British motorists living in the European Union may have to take a new driving test in the event of a no-deal Brexit, the government said in technical advice published Thursday.
British mobile phone customers will also no longer be guaranteed free roaming within EU nations, according to the latest tranche of plans for managing the fallout if Brexit talks collapse.
The government warned motorists that their driving licence may no longer be valid in the EU, and that those living in EU member states “may need to take a new driving test in that country.”
British motorists visiting EU countries, which would include Northern Ireland residents travelling to the Republic of Ireland, will also need an International Driving Permit (IDP).
The government insists that no deal before Britain officially leaves the EU on March 29, 2019 “remains unlikely given the mutual interests” of both parties.
In one of the reports, the government said British mobile phone users will no longer be guaranteed “surcharge-free roaming when you travel to the EU” in case of no-deal, but industry leaders said they hoped to offer the same deals.
“We offered this before the EU regs changed and we’ll be offering it free — deal or no deal,” Three UK wrote on Twitter, while Vodafone UK said it had “no plans” to increase charges.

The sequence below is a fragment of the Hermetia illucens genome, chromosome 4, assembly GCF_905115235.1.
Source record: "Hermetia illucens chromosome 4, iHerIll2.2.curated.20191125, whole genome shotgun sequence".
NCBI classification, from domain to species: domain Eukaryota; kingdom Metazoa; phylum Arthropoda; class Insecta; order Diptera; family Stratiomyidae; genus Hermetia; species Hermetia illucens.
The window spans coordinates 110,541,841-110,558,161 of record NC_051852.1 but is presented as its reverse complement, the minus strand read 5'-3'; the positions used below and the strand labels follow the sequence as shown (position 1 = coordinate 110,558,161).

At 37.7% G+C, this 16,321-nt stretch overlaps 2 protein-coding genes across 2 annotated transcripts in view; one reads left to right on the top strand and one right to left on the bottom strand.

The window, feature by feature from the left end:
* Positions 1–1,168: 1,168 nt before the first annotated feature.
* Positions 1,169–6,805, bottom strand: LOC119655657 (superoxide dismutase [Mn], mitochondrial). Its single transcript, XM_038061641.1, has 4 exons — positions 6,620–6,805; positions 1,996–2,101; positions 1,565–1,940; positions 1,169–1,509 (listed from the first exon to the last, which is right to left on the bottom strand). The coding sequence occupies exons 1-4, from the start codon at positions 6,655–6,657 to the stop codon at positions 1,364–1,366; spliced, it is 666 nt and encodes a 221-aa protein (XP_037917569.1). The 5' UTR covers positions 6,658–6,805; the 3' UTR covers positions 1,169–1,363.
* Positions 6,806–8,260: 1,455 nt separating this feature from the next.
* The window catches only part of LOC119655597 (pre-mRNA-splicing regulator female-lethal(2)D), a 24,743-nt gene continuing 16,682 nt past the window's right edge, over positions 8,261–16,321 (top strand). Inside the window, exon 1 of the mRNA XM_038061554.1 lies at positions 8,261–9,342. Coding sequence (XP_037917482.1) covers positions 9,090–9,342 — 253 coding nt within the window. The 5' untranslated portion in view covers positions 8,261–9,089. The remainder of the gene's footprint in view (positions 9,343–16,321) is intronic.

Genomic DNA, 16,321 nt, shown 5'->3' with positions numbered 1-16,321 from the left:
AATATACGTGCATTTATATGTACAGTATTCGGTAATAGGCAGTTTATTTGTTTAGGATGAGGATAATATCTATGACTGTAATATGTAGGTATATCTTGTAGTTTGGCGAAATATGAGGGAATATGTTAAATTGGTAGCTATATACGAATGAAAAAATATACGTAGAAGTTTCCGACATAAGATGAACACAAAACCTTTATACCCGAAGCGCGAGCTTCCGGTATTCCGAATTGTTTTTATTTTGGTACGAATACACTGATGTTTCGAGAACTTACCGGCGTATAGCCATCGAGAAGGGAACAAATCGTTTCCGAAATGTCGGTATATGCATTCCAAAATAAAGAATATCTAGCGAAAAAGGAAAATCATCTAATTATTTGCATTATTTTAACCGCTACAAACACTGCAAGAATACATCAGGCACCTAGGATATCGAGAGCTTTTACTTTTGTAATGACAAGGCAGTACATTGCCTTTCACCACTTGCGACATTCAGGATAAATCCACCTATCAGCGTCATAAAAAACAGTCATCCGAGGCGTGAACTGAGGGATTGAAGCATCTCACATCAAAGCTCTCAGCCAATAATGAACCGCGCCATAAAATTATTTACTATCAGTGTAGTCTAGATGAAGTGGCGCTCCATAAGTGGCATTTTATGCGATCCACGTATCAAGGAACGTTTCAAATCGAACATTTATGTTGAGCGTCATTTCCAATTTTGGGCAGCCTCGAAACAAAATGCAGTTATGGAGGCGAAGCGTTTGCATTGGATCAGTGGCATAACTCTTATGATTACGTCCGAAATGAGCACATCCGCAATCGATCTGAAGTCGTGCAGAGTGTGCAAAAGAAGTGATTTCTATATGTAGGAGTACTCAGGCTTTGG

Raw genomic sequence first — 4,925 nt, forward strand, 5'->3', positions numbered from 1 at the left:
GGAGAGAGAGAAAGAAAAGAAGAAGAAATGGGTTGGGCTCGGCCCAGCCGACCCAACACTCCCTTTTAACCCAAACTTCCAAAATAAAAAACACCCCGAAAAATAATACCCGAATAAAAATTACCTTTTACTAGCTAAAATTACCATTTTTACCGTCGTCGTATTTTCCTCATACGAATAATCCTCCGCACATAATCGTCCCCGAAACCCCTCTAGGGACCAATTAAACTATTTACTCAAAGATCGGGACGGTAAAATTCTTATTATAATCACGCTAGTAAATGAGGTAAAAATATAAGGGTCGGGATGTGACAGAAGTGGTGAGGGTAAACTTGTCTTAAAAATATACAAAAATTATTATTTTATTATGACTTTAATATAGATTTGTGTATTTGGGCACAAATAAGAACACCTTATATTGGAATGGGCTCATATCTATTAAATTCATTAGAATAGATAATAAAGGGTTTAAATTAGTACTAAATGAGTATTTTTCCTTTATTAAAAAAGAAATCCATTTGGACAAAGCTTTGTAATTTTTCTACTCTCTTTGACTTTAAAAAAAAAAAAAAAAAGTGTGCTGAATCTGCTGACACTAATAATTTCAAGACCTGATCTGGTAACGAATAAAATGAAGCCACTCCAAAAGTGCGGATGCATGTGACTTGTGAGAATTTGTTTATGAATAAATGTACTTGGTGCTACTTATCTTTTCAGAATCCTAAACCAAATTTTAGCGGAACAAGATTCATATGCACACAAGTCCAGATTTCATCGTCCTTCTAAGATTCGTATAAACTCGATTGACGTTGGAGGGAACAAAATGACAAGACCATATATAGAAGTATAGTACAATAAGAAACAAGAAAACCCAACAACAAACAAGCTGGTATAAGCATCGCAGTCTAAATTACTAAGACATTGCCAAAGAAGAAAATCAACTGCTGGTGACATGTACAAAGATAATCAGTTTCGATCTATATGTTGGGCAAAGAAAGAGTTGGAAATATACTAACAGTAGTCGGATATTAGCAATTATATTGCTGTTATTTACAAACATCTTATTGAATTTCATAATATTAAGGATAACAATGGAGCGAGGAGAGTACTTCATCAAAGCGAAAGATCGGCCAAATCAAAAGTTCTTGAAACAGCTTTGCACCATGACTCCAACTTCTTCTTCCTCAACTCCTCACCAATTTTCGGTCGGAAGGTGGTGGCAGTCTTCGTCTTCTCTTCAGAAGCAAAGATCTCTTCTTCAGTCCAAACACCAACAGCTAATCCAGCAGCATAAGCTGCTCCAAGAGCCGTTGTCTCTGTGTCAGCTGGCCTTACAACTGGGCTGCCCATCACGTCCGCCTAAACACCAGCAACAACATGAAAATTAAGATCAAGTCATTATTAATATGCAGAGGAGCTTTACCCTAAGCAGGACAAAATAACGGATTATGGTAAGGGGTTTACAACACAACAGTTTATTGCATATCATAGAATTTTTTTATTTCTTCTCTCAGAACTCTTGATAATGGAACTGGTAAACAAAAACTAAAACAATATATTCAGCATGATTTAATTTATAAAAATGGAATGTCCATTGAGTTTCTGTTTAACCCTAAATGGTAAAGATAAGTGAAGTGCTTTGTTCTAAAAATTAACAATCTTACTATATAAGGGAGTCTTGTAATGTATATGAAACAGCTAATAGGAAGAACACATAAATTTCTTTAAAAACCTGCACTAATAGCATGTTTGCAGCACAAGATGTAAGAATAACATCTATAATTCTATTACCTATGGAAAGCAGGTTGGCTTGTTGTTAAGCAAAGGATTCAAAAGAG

British passport holders intending to travel to the EU were advised to check the expiry date of their travel document “to avoid any possibility of… not complying” with the rules of the Schengen free travel zone.
“For example, if you’re planning to travel to the Schengen area on 30 March 2019, your passport should have an issue date on or after 1 October 2009,” explained the newly-released documents.
“If your passport does not meet these criteria, you may be denied entry to any of the Schengen area countries.”
Britain will also be excluded from the EU’s Galileo programme, but has vowed to invest in the possible creation of its own satellite-navigation system.
Brussels has said it will deny London access to Galileo’s encrypted signals, citing legal issues about sharing sensitive security information with a non-member state.
Cross-border civil disputes could become more difficult to resolve, with the British government saying it “cannot guarantee that EU courts will accept or recognise any judgments stemming from” cases still ongoing on exit day.
The government foresees extra red tape in industries such as shipping, furniture and textiles and in other sectors selling goods into the European single market in order to ensure they meet relevant requirements.
“These notices make clear firms would be hit with a sledgehammer in the event of ‘no deal’,” said Carolyn Fairbairn, Director-General of the CBI business lobby.
London and Brussels hope to strike a deal by October, to allow its ratification by the European and British parliaments before the UK leaves the bloc.
© Agence France-Presse